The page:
St. Clair County Circuit Judge Lloyd Cueto on Tuesday reset a status conference for April 3 in a case involving a Belleville woman who claims a man dumped gasoline-contaminated soil on her property without her permission, causing her groundwater to become polluted.
Adeline Fournie filed a lawsuit last October against Kenneth Fournie.
In her complaint, Adeline Fournie claims Kenneth Fournie deposited contaminated waste on her property at 2700 South Belt West without her permission. Clean-up costs are estimated at $144,000, according to the complaint.
The complaint does not state how the plaintiff and defendant are related, if at all.
A notice of setting was filed Dec. 29, stating that defendant Kenneth Fournie would present his motion to dismiss on Jan. 5.
"The matter was coming to be called for status and with a pending motion to dismiss and response, reply having been filed. Plaintiff's oral motion to amend was granted 21 days to file an amended complaint," Cueto wrote in his Jan. 5 order.
An amended complaint was filed on Jan. 31.
"Defendant's placement of contaminated soil onto Property A has interfered with Plaintiff's quiet enjoyment of her property," the suit states. "The illegal disposal of this contaminated soil has caused damage to Plaintiff's property as it is no longer pristine and free of contaminants."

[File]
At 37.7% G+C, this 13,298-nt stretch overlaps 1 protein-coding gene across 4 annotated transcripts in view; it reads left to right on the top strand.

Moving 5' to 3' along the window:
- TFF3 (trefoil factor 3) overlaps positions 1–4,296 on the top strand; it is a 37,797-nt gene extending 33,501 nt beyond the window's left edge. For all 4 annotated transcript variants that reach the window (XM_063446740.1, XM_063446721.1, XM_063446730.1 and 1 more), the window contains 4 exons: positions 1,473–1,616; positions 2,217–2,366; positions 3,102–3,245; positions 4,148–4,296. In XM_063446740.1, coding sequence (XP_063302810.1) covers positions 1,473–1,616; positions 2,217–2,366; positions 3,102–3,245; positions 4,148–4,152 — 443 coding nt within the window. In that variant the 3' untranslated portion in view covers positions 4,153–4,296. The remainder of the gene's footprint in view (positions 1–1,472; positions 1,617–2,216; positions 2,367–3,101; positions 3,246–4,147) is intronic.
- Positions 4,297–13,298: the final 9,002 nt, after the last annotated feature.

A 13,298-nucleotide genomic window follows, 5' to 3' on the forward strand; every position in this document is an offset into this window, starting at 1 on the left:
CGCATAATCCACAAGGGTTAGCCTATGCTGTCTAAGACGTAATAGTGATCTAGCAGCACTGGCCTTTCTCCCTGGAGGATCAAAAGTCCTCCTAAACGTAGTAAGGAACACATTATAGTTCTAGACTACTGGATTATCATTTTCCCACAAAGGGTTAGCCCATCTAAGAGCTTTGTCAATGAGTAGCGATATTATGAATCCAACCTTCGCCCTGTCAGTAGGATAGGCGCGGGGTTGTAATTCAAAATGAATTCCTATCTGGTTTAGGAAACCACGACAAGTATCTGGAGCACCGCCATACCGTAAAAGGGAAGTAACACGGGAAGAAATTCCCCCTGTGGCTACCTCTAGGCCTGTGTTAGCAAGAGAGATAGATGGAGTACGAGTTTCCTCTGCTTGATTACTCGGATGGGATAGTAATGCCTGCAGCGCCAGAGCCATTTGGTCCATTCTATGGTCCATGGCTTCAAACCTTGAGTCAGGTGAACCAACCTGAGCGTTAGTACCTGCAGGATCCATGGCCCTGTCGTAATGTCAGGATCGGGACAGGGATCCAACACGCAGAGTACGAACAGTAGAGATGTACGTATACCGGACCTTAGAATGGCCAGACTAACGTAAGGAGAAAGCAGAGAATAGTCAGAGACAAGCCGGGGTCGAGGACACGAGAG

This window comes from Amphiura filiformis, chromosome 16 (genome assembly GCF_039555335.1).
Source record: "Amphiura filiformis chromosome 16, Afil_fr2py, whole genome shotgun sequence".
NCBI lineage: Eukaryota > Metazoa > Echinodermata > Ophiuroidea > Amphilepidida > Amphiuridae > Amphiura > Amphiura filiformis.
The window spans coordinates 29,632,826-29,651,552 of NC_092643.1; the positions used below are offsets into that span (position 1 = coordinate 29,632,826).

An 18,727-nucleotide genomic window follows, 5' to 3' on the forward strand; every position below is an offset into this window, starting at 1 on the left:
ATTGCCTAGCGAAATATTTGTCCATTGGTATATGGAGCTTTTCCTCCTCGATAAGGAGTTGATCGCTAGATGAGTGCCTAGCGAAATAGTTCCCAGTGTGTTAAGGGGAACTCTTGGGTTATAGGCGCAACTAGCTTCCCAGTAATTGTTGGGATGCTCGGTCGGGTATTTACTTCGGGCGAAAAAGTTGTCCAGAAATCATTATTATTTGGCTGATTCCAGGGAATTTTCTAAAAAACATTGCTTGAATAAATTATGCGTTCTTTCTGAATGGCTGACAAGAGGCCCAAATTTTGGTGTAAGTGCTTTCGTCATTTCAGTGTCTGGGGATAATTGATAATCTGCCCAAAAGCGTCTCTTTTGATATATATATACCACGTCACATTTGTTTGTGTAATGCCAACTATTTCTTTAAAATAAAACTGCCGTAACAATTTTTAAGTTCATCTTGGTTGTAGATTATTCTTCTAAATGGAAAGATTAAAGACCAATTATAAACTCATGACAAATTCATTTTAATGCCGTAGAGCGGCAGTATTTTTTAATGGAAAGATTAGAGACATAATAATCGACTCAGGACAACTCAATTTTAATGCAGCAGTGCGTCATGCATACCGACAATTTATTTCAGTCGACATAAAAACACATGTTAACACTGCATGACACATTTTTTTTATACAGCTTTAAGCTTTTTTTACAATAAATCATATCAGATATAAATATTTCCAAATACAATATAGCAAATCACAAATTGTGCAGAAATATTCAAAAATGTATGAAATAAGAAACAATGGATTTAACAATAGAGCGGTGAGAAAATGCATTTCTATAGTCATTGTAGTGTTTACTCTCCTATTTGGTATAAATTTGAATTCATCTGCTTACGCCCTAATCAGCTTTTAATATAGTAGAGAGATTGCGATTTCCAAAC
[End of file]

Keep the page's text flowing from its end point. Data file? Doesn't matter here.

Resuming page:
Kenneth Fournie obtained the contaminated soil from neighboring property, the suit claims. The soil on that property had become infused with gasoline due to two underground storage tanks that contained leaks along their product lines and that were corroded, the suit says.
The tanks were removed at some point after March 1998, and it was not until the removal that the petroleum problem was discovered, Adeline Fournie alleges.
"During the UST removal, water was observed in the excavation indicating that groundwater had been impacted," the suit states.
Kenneth Fournie, who was vice president of the concrete company that owned the tanks and contaminated land, took responsibility for the investigation, the complaint says.
In turn, he excavated the soil and placed it onto Adeline Fournie's property, according to the complaint. In addition, he placed seven monitoring wells on another piece of Adeline Fournie's adjacent property without her permission, she claims.
"Defendant's placement of contaminated soil onto Property A is a substantial invasion in the use and enjoyment of Plaintiff's land," the suit states.
Because of the contaminated soil that was placed on Adeline Fournie's land, her groundwater is now also contaminated, according to the complaint.
In her complaint, Adeline Fournie seeks a finding that Kenneth Fournie has created a nuisance, a finding that he failed to act in a reasonable manner, a finding that his actions caused injuries to Adeline Fournie's property and a finding that he created a nuisance and owes compensatory damages of $144,000, plus costs.
She also wants the court to order Kenneth Fournie to properly remove and remediate the contaminated soil from her property.
Penni S. Livingston of Livingston Law Firm in Fairview Heights represents her.
Eric Rhein represents Kenneth Fournie.
St. Clair County Circuit Court case number: 11-L-601.